On Kristina Cohen’s 2016 J. Exp. Biol. paper – How embryos escape from danger
Red-eyed treefrog embryos hatch in seconds – Inside JEB
Baby frogs have a super-speedy way to escape snakes – National Geographic Phenomena/Not Exactly Rocket Science
Video reveals how iconic frog’s embryos escape death – Science, complete with music video
Badass frog embryos can hatch in seconds to escape snakes and wasps – The Verge
Frog embryos speed-hatch to escape danger – Live Science
When under attack, these frogs hatch themselves – New York Times/Science Take
Baby frogs hatch in a hurry when snakes attack – IFLScience!
Researcher studies how embryos escape from danger – BU Research
Frog embryos escape from snakes by releasing egg-dissolving enzymes from their faces – The Science Explorer
Clever treefrogs – Popular Science
Baby frogs escape from snake in seconds – Mongabay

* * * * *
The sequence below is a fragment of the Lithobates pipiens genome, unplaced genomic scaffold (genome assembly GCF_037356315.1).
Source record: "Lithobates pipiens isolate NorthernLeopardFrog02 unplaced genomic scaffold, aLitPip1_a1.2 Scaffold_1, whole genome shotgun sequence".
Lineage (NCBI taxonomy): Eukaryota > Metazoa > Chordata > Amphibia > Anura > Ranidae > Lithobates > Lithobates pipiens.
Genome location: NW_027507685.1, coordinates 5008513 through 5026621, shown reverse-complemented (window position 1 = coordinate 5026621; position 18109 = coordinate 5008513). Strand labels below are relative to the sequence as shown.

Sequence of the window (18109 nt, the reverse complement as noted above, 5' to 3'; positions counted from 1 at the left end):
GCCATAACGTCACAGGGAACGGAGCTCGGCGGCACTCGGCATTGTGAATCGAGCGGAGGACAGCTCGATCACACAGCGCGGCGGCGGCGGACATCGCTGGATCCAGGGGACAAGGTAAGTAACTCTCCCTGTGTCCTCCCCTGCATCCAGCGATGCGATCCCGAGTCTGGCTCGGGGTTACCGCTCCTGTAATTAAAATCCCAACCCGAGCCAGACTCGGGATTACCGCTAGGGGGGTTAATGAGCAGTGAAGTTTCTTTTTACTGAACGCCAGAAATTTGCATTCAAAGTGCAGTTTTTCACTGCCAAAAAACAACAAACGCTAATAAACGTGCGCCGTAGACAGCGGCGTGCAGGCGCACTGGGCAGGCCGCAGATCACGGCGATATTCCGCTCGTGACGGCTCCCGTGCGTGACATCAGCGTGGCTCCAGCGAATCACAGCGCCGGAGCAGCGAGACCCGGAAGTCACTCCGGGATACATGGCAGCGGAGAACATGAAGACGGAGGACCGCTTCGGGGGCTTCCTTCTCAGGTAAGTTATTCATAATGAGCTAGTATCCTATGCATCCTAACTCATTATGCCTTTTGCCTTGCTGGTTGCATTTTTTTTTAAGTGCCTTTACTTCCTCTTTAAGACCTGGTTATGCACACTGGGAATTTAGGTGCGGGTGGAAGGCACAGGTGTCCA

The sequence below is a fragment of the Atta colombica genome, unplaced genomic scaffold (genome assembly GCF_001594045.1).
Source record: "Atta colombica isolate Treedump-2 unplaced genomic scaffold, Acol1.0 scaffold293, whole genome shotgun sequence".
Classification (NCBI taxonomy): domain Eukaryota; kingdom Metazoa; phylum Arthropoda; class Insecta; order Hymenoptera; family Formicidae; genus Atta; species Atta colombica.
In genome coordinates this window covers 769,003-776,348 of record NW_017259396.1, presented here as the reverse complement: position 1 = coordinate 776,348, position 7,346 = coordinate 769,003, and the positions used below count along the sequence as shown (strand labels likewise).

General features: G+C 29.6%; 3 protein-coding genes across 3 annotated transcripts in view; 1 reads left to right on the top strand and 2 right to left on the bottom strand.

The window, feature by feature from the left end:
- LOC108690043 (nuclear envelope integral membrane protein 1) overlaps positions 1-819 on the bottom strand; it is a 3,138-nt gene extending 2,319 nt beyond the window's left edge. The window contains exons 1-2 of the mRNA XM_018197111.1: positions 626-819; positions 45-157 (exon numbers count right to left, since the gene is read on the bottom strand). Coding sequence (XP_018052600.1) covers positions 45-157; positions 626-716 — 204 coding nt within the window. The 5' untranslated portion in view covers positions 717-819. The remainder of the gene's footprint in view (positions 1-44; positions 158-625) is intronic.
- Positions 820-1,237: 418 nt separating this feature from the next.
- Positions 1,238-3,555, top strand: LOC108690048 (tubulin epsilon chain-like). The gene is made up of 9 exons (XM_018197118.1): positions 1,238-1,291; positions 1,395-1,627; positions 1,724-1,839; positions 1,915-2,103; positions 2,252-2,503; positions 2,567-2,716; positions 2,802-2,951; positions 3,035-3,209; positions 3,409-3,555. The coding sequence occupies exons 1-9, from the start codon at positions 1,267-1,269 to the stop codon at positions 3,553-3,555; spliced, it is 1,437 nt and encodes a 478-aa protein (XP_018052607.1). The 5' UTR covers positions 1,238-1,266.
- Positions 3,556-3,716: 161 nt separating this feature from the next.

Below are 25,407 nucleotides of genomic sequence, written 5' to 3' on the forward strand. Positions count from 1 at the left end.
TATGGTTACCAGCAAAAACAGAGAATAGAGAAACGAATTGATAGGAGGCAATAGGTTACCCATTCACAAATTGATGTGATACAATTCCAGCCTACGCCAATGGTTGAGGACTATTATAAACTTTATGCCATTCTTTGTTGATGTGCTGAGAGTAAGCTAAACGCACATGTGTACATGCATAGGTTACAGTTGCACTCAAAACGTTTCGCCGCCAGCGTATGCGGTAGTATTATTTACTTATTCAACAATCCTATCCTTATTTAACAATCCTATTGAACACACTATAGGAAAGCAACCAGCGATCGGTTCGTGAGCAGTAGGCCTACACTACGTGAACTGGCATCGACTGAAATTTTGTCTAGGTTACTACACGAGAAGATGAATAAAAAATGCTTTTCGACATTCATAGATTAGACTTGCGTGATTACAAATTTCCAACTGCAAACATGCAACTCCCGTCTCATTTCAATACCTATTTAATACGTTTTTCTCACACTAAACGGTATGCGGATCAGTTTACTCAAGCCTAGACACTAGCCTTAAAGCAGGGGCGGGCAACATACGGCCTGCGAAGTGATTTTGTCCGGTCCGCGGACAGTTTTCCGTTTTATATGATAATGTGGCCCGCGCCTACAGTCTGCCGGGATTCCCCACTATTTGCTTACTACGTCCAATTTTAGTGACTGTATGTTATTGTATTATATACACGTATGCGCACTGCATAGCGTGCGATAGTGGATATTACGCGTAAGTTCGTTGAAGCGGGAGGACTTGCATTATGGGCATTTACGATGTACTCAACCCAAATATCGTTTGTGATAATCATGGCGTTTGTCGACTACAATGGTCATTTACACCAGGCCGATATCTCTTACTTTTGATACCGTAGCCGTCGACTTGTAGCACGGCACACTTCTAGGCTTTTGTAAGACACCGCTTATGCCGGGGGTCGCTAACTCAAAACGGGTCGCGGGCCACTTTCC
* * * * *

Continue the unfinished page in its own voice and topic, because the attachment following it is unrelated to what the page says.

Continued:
Video captures tadpole escape artists in Panama – Eureka Alerts/Smithsonian Tropical Research Institute
Les embryons de grenouilles sont capables de fuir les prédateurs – Sciences et Avenir
On escape hatching and the Development of Adaptive Embryo Behavior
Boston University Research article (with video) about the work we’re doing on our 5-year NSF-funded project.
Another version of the “Escape Hatch” story, in Bostonia magazine.
Discover Magazine article (by BU Science Journalism graduate Kate Wheeling)
On Jesse Delia’s 2014 Proc. R. Soc. B paper – hatching to escape paternal neglect
On our new BU Herpetology course
Spring 2014, by Professors Christopher Schneider and Karen Warkentin, with TF Kristina Cohen
Nets and Nooses: Adventures in Herpetology (story by BU Journalism MA students)
Teachable moments in gator country – BU Today
Smithsonian Magazine – 2013
“How the treefrog has redefined our view of biology” – On red-eyed treefrogs, hatching, phenotypic plasticity, and our research life in the Warkentin Lab at the Smithsonian Tropical Research Institute in Panama.
Science Friday – Treefrog tremulation
On Michael Caldwell’s PhD research and Current Biology paper on vibrational communication in competitive interactions between male red-eyed treefrogs (Caldwell et al 2010)